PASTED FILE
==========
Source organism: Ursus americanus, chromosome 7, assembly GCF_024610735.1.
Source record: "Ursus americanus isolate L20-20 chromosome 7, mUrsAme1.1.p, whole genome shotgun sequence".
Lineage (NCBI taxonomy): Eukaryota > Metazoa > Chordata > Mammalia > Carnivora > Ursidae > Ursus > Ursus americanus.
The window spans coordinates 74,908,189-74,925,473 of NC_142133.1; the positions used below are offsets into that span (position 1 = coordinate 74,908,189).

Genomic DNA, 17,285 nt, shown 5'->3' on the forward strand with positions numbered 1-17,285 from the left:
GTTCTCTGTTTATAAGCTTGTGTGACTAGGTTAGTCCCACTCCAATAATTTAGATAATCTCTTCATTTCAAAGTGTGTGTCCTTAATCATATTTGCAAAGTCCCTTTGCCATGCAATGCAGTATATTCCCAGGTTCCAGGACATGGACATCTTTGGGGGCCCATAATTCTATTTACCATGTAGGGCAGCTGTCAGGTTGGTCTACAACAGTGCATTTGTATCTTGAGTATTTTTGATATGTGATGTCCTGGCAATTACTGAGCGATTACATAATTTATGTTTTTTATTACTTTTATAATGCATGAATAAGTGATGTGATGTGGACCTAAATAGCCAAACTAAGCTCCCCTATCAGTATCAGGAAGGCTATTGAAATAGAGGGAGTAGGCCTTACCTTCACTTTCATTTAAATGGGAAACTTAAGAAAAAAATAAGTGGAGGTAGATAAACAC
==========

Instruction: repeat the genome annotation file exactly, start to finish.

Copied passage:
Source organism: Ursus americanus, chromosome 7, assembly GCF_024610735.1.
Source record: "Ursus americanus isolate L20-20 chromosome 7, mUrsAme1.1.p, whole genome shotgun sequence".
Lineage (NCBI taxonomy): Eukaryota > Metazoa > Chordata > Mammalia > Carnivora > Ursidae > Ursus > Ursus americanus.
The window spans coordinates 74,908,189-74,925,473 of NC_142133.1; the positions used below are offsets into that span (position 1 = coordinate 74,908,189).

Genomic DNA, 17,285 nt, shown 5'->3' on the forward strand with positions numbered 1-17,285 from the left:
GTTCTCTGTTTATAAGCTTGTGTGACTAGGTTAGTCCCACTCCAATAATTTAGATAATCTCTTCATTTCAAAGTGTGTGTCCTTAATCATATTTGCAAAGTCCCTTTGCCATGCAATGCAGTATATTCCCAGGTTCCAGGACATGGACATCTTTGGGGGCCCATAATTCTATTTACCATGTAGGGCAGCTGTCAGGTTGGTCTACAACAGTGCATTTGTATCTTGAGTATTTTTGATATGTGATGTCCTGGCAATTACTGAGCGATTACATAATTTATGTTTTTTATTACTTTTATAATGCATGAATAAGTGATGTGATGTGGACCTAAATAGCCAAACTAAGCTCCCCTATCAGTATCAGGAAGGCTATTGAAATAGAGGGAGTAGGCCTTACCTTCACTTTCATTTAAATGGGAAACTTAAGAAAAAAATAAGTGGAGGTAGATAAACAC